Posts Tagged With ‘smartphones’


Researcher demos threat of “transparent” smartphone botnets

In a presentation at TakeDownCon in Las Vegas today, security researcher Georgia Weidman demonstrated how malware on smartphones could be used to create smartphone “botnets” that could be used in the same way as PC botnets, providing hackers with a way to insert code between the operating system’s security layers and the cell network. In an interview with Ars Technica, Weidman said that the approaches used by Carrier IQ developers to create phone monitoring software could be adopted by hackers as well to create botnets that could silently steal users’ data, or send data without users’ knowledge. “From what I’ve seen in Carrier IQ, they just didn’t think about what they were going to do,” Weidman said. “But malware writers are going to take advantage of those techniques.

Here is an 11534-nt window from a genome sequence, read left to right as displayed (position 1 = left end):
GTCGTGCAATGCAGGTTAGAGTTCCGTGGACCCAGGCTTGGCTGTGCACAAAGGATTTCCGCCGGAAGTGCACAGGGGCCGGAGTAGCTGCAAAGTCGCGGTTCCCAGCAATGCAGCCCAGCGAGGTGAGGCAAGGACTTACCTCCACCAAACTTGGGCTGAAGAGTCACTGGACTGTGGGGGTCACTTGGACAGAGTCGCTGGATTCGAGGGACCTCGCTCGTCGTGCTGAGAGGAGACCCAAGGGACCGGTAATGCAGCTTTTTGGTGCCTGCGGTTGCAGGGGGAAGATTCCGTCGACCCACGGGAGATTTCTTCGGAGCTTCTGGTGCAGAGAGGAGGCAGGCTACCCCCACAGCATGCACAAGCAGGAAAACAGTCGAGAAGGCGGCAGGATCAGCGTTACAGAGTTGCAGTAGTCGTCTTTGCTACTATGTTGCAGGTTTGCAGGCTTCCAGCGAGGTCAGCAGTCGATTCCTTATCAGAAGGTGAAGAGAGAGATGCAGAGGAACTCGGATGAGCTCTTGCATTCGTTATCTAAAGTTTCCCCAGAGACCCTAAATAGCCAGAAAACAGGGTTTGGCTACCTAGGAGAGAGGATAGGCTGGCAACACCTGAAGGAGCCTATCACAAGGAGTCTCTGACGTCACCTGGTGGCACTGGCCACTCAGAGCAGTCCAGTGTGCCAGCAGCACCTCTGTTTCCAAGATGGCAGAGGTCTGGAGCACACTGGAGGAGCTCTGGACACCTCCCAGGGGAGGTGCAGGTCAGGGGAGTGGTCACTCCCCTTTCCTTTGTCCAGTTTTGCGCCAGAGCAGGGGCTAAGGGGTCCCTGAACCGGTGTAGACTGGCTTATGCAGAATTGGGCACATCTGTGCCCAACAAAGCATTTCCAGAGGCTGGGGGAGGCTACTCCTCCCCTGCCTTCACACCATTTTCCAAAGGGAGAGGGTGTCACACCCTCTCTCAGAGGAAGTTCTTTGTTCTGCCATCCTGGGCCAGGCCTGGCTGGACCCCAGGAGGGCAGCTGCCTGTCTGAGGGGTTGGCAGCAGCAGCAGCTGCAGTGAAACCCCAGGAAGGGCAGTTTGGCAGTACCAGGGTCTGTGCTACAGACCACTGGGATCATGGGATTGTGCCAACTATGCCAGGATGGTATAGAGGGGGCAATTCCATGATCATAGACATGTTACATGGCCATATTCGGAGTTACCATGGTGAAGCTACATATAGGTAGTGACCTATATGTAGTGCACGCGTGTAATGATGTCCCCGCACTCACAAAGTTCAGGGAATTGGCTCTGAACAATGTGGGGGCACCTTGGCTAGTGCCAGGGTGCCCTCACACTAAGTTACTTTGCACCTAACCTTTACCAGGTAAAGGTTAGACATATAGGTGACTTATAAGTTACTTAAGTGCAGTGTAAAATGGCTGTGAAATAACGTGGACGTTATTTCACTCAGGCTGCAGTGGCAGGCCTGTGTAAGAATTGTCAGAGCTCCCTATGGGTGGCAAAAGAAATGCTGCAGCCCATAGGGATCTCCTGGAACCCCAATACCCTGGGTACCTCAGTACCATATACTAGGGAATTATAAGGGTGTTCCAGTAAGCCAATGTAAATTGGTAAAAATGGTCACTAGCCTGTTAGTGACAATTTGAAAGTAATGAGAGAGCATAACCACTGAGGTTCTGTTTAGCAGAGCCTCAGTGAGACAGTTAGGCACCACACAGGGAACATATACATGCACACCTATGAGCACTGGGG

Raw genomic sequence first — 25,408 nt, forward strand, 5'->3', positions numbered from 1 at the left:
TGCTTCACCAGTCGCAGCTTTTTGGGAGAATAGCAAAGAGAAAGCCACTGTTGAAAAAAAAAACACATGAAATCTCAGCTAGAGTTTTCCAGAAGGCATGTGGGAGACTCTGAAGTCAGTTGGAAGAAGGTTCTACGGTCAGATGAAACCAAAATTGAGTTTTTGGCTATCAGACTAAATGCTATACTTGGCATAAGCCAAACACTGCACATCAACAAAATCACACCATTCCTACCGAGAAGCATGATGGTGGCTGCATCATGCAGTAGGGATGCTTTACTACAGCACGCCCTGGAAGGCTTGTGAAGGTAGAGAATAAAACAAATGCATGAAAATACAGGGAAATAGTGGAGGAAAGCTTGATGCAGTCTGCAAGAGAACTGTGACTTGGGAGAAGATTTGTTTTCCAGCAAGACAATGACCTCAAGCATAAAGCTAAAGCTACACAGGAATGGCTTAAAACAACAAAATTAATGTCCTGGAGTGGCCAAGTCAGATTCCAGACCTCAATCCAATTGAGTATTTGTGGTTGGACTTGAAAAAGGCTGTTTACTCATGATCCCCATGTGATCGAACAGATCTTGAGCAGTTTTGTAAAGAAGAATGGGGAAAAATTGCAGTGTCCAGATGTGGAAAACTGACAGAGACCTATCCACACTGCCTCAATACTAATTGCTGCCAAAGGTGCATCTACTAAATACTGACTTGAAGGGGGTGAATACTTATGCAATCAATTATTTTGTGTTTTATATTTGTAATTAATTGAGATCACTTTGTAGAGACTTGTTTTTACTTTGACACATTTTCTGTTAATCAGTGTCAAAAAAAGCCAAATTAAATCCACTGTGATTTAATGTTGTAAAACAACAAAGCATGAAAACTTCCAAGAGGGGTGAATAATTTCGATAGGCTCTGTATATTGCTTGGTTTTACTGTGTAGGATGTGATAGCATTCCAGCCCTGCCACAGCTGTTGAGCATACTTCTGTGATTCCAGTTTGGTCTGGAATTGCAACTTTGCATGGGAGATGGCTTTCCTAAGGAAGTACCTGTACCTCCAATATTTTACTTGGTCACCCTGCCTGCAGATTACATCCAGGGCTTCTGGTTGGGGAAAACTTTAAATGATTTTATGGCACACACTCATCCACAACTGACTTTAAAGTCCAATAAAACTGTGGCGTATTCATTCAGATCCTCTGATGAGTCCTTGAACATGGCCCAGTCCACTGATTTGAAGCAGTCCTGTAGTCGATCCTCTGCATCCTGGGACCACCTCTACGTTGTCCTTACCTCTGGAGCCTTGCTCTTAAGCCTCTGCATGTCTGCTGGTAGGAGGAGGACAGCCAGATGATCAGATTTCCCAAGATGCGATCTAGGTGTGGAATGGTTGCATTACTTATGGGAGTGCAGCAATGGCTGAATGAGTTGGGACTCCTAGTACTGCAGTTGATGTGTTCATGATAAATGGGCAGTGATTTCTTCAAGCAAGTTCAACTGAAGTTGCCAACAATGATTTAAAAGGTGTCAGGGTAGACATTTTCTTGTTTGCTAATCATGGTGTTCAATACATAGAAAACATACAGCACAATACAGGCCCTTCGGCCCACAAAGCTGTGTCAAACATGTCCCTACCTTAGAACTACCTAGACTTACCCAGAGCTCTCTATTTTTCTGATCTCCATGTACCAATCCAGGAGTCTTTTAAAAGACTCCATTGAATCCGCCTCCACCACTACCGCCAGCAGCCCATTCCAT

Google Earth, other mobile apps leave door open for scripting attacks

In the rush to create mobile apps that work across the leading smartphones and tablets, many developers have leaned heavily on web development tools and use embedded browsers as part of their packaged applications. But security researchers have shown that relying on browser technology in mobile apps—and even some desktop apps—can result in hidden vulnerabilities in those applications that can give an attacker access to local data and device features through cross-site scripting.

At today’s TakeDownCon security conference in Las Vegas, researcher Kyle Osborn will present some examples of cross-site scripting attacks that he and colleagues have discovered on mobile devices. “XSS is generally considered to be a browser attack,” Osborn said in an interview with Ars Technica. But many applications, he said, such as those built with cross-platform mobile-development tools like PhoneGap, use HTML rendering to handle display of data. If applications aren’t properly coded, it’s possible for JavaScript or other web-based attacks to be injected into them through externally-provided data. “Often, there are times when you can just make a JavaScript request and pull files from the local filesystem,” he said. Read more…